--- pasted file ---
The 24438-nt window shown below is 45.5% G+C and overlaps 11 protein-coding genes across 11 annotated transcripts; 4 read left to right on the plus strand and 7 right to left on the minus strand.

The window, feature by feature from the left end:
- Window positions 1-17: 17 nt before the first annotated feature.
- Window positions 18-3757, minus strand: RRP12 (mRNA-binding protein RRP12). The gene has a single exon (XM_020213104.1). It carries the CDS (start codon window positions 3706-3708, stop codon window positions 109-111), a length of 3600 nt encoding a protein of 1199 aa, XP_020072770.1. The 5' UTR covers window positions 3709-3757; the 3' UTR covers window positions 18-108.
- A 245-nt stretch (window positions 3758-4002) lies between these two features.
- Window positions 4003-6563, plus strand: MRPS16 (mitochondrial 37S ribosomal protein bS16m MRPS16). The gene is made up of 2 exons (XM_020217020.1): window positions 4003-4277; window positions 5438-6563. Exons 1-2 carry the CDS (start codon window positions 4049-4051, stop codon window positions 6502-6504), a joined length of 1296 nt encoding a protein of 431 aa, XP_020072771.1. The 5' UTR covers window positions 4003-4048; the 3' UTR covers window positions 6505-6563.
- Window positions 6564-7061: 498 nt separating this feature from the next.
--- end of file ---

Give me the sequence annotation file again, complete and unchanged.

The 24438-nt window shown below is 45.5% G+C and overlaps 11 protein-coding genes across 11 annotated transcripts; 4 read left to right on the plus strand and 7 right to left on the minus strand.

The window, feature by feature from the left end:
- Window positions 1-17: 17 nt before the first annotated feature.
- Window positions 18-3757, minus strand: RRP12 (mRNA-binding protein RRP12). The gene has a single exon (XM_020213104.1). It carries the CDS (start codon window positions 3706-3708, stop codon window positions 109-111), a length of 3600 nt encoding a protein of 1199 aa, XP_020072770.1. The 5' UTR covers window positions 3709-3757; the 3' UTR covers window positions 18-108.
- A 245-nt stretch (window positions 3758-4002) lies between these two features.
- Window positions 4003-6563, plus strand: MRPS16 (mitochondrial 37S ribosomal protein bS16m MRPS16). The gene is made up of 2 exons (XM_020217020.1): window positions 4003-4277; window positions 5438-6563. Exons 1-2 carry the CDS (start codon window positions 4049-4051, stop codon window positions 6502-6504), a joined length of 1296 nt encoding a protein of 431 aa, XP_020072771.1. The 5' UTR covers window positions 4003-4048; the 3' UTR covers window positions 6505-6563.
- Window positions 6564-7061: 498 nt separating this feature from the next.